What California’s Political Crystal Ball Tells Us – POLITICO

Every two years, the primaries provide a wonderful opportunity to look ahead and take a look at the results of the fall elections. This crystal ball moment comes courtesy of the California front-two main system. Add up the overall Democratic vote and the overall Republican vote in each House primary, and you get a pretty solid picture of what the general election will look like — with the Democratic vote typically serving as the party’s floor in November.

In 213 California congressional races from 2012 to 2020 that featured a Democrat and a Republican, the median race saw Democrats gain 2.1 percentage points from the overall primary, while Republicans lost half a point.. In total, the Democrats won in nearly two-thirds of the races. If you just look at 2012-2018 — a reasonable thing to consider, since the 2020 presidential nominating contest pushed Democratic engagement to an unusual and unbalanced degree against Republicans in that year’s primary — Democrats improved from Primary to General in 74% of races. The median gain for Democrats in those years was 3.3 points, while the median decline for Republicans was 1.6 points.

Given these facts, here’s what the 2022 California primaries told us about the 2022 general election. — with the caveat that there are still a handful of votes left to count in a few state jurisdictions:

– Battleground Orange County may fire all incumbents. It wouldn’t be unprecedented for any of the four battleground districts touching Orange County to flip — but it would have to be a big change from the primary. Republicans won 57% and 59%, respectively, in the primaries for Reps. Michelle Steel and Young Kim’s districts. Democrats, meanwhile, broke through the majority bar in Rep. Katie Porter’s and Rep. Mike Levin’s districts.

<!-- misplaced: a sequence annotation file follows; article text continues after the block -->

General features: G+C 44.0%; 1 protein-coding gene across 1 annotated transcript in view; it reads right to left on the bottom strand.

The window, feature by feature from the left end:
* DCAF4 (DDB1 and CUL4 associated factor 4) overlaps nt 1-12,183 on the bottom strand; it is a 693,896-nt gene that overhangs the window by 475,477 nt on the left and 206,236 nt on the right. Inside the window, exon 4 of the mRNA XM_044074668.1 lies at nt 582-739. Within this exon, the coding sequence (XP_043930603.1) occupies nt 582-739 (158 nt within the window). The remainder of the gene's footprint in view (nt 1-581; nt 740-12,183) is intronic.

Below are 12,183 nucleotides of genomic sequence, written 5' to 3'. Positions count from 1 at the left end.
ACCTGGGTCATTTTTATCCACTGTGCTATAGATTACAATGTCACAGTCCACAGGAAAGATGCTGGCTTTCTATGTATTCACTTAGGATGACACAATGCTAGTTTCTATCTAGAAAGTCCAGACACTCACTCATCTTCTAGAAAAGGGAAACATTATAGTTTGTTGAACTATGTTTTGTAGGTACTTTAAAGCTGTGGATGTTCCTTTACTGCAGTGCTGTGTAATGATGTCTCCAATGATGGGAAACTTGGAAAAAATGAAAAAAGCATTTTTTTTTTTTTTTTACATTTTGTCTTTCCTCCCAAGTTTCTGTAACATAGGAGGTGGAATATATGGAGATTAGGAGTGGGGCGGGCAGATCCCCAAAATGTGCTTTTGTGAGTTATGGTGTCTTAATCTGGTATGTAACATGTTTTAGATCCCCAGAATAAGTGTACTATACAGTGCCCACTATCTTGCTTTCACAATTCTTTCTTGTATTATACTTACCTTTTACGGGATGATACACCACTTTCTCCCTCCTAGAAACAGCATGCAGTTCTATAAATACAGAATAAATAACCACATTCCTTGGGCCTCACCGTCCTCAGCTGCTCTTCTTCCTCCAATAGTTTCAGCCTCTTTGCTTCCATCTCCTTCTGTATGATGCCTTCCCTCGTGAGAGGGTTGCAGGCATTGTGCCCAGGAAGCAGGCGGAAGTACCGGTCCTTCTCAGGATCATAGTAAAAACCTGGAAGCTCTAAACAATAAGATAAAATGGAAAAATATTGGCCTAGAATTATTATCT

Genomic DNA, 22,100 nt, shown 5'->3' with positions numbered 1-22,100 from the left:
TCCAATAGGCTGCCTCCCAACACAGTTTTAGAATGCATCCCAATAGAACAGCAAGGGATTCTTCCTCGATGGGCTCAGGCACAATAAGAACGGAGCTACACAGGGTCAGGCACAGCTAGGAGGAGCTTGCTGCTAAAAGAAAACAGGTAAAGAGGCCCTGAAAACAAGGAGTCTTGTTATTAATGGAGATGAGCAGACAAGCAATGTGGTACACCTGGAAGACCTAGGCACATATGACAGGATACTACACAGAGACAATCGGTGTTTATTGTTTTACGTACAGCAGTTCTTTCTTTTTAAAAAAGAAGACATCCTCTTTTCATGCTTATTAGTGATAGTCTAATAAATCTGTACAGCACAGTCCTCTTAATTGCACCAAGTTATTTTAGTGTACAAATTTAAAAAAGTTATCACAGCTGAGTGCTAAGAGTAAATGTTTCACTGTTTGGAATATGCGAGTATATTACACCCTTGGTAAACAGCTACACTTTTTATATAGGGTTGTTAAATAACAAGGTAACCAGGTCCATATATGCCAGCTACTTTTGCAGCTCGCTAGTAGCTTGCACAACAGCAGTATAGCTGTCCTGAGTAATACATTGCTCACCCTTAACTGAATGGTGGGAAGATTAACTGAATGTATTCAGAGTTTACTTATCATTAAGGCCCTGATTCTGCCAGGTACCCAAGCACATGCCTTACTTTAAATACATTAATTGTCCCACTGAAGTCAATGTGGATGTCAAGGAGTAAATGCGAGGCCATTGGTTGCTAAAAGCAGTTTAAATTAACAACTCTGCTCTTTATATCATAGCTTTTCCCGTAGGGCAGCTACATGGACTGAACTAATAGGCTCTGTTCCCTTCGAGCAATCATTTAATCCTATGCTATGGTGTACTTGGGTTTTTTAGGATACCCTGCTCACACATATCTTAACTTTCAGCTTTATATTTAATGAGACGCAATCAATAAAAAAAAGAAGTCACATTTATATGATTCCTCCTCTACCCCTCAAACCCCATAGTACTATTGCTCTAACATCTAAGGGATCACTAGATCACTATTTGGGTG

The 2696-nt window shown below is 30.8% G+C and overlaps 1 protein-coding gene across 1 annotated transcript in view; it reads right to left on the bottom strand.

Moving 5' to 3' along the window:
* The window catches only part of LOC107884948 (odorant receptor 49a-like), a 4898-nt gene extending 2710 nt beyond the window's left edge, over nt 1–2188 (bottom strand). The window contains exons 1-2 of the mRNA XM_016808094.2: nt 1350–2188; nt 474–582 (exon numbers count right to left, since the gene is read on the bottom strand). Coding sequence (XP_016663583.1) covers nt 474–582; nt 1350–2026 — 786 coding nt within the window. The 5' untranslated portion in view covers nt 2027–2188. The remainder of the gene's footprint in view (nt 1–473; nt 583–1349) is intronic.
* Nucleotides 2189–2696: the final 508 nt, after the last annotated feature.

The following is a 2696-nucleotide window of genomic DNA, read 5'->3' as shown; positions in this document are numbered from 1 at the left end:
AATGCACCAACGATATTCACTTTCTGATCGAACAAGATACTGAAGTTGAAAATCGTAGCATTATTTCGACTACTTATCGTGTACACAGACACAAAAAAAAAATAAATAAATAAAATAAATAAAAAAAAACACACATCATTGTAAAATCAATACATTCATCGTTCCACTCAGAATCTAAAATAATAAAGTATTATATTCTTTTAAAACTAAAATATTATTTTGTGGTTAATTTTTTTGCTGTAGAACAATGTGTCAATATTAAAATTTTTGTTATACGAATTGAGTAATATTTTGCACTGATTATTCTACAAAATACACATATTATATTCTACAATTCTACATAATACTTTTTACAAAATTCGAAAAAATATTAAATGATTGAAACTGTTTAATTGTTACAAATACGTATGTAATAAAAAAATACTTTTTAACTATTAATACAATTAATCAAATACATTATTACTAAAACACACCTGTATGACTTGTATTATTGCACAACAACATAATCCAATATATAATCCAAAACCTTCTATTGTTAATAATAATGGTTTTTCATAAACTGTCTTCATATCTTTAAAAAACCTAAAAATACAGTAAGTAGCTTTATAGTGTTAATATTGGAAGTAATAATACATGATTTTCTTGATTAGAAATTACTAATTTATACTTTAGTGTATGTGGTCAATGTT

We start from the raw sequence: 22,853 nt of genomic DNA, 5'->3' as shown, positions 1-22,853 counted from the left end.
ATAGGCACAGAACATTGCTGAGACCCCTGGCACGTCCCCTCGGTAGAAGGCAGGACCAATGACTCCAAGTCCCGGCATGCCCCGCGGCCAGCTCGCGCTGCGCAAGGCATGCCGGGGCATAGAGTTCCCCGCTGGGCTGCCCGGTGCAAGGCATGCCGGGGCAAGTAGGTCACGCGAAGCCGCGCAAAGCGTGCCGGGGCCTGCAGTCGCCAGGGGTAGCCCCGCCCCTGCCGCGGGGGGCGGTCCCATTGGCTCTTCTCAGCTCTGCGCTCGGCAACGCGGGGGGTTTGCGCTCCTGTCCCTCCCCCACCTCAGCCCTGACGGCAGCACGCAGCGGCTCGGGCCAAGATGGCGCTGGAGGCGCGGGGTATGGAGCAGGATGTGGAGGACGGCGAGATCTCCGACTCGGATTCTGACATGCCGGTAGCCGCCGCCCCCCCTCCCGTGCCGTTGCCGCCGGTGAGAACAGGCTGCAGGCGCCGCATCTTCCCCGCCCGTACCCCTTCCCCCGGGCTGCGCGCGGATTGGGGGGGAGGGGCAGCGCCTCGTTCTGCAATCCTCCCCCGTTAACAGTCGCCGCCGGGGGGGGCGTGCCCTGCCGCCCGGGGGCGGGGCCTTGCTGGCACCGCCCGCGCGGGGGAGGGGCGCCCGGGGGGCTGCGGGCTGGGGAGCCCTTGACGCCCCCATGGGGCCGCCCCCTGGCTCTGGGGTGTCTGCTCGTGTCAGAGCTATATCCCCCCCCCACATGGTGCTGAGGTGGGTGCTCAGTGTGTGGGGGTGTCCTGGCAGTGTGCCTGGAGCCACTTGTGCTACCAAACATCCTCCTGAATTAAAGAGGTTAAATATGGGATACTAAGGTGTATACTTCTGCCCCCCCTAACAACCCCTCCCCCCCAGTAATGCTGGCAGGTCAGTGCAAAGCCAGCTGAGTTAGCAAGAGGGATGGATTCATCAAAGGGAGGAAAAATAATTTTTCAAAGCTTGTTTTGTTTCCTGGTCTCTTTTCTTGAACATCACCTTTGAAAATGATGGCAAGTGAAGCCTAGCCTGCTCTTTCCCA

Keep an eye out for GOP Rep. Ken Calvert. Let’s start this one with a caveat: Nothing about the political environment so far this election cycle suggests that Democrats should be competing to unseat Trump +1 districts, like Calvert’s CA-41. And yet the 15-term Republican congressman faced talk through 2021 and early 2022 over GOP challengers, then he got just 52.8% combined with the other Republican. in the June election. Democrat Will Rollins, the former federal prosecutor who stepped forward through November alongside Calvert, tried to kick off the race in nonpartisan terms, according to the Riverside Press-Enterprise.

— Rep. Mike Garcia lives on the razor’s edge again. One of 2020’s closest House races could head in that direction again – with the same cast of characters, too. Garcia, the Republican incumbent, and two other GOP candidates collectively secured a dangerous 50.4 percent in the primary. Democrat Christy Smith has already lost twice to Garcia, but is back for another try in November.

– Representative of the GOP. David Valadao has already done the hardest part. The congressman saw Republican competition (some of which was bolstered by interference from Democrats) after he voted to impeach Donald Trump last year, though he will face a tough race against the lawmaker. State Democrat Rudy Salas in the fall. However, Valadao and the other Republicans obtained nearly 55% in the primary. The Democrats overcame a bigger primary deficit to beat Valadao in 2018, but that was of course a completely different political environment. Salas has his work cut out to close the gap in November.

What does all of this mean for the country as a whole? Good question! Even though California looks less promising than other places, Republicans can still ride an election spree — that’s exactly what they did in 2014. And some of these districts could defy historical precedent, too. strong as it is, under pressure from a large GOP political environment. Or, it’s possible it means we’re overestimating what the beautiful political environment really means for the GOP on the ground.

Luckily, we soon have another data point to help us sort it all out: Washington State’s multiparty primaries in August. Stay tuned.

Send all your electoral advice and information to:[email protected] Where @PoliticoScott.

Days until Maryland primaries: 14

Days to Arizona, Kansas, Michigan, Missouri, and Washington primaries: 28

Days before general election: 126

Days until World Cup 2022: 138

Days until 2024 election: 854

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